The ACA addressed this inequity by ensuring that individuals with incomes above $200,000 and couples with incomes above $250,000 would face a 3.8 percent tax rate on their net investment income above those levels.[14]  The 3.8 percent rate is equal to the 2.9 percent combined employee and employer Medicare payroll tax rate faced by all earners, plus the 0.9 percent high-earner Medicare rate on wage and salary income.  The tax is referred to as the “unearned income Medicare contribution” or the “net investment income tax.”  The revenues are not deposited in a Medicare trust fund, although President Obama proposed to do so.[15]

Repealing this provision would increase the gap between the tax rates that middle-income workers face on their earnings and those that the wealthy face on their investment income (see box, below).  As before the ACA, middle-income filers would face Medicare taxes on virtually all their income, while wealthy filers would face no Medicare taxes on their large income from wealth.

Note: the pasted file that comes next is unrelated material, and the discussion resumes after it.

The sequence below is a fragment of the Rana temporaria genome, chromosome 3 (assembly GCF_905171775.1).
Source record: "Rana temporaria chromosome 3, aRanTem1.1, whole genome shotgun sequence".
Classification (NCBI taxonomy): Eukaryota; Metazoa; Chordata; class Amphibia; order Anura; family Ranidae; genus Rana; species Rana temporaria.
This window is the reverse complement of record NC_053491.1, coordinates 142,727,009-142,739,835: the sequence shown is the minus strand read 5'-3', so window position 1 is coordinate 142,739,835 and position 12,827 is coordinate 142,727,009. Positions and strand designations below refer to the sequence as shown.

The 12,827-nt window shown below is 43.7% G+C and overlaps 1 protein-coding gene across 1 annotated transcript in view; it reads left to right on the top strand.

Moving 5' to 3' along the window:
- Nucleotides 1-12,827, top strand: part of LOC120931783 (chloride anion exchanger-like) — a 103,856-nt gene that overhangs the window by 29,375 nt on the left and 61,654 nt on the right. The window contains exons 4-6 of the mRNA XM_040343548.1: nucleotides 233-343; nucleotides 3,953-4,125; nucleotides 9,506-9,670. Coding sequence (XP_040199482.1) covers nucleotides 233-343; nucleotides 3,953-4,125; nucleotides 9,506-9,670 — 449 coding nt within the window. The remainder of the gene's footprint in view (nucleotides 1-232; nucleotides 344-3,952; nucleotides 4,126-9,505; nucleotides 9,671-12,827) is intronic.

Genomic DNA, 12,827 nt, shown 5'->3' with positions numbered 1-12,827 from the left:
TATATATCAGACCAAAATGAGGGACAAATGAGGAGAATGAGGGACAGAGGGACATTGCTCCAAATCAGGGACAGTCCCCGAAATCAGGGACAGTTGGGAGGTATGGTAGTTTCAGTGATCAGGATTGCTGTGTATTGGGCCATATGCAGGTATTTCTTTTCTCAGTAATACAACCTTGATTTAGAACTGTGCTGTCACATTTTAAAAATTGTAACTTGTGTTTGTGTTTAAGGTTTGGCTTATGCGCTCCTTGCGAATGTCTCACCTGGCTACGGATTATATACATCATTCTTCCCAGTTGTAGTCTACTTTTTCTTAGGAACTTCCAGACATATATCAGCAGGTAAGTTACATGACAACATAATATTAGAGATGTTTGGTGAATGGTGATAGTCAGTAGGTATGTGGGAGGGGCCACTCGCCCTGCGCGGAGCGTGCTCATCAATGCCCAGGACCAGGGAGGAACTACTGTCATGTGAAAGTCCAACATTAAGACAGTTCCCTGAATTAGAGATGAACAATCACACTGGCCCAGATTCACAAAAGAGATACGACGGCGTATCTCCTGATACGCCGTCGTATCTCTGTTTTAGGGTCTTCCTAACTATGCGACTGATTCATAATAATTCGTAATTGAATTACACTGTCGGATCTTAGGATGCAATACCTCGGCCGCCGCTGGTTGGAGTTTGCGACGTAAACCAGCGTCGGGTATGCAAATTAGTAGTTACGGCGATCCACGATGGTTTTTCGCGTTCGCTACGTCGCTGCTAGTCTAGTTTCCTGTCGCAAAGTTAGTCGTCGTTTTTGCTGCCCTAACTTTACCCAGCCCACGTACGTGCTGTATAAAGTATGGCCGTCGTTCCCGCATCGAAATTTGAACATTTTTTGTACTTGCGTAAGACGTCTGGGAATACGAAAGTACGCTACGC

The unearned income Medicare contribution also somewhat improves economic efficiency.  The current gap between the overall tax rate applied to ordinary income and the much lower rate applied to capital gains encourages inefficient tax-sheltering activities; it creates large tax incentives for wealthy individuals to engage in financial engineering schemes to convert ordinary income into capital gains.  By modestly reducing the differential between the tax rates on ordinary income and capital gains, the ACA’s unearned income contribution takes a step toward reducing these tax-shelter incentives.  Eliminating the tax would increase this distortion and make tax sheltering more attractive.

The benefit of eliminating the unearned income Medicare contribution tax would be extremely tilted to the highest-income and wealthiest individuals, given the concentration of wealth among the highest-income filers.  In 2025, millionaire households would receive a tax cut averaging $40,430 apiece (1.5 percent of after-tax income), TPC estimates show.  Millionaires would receive a full 85 percent of the tax cut.[16]

Repealing the Two ACA Medicare Taxes Would Increase Disparities Between Highest-Income Filers and Middle-Income Earners

A middle-income family whose income comes entirely from wages currently faces the full 2.9 percent Medicare tax, and would continue to do so if the two ACA Medicare taxes are repealed because the taxes do not affect households with incomes below $200,000 per individual or $250,000 per couple.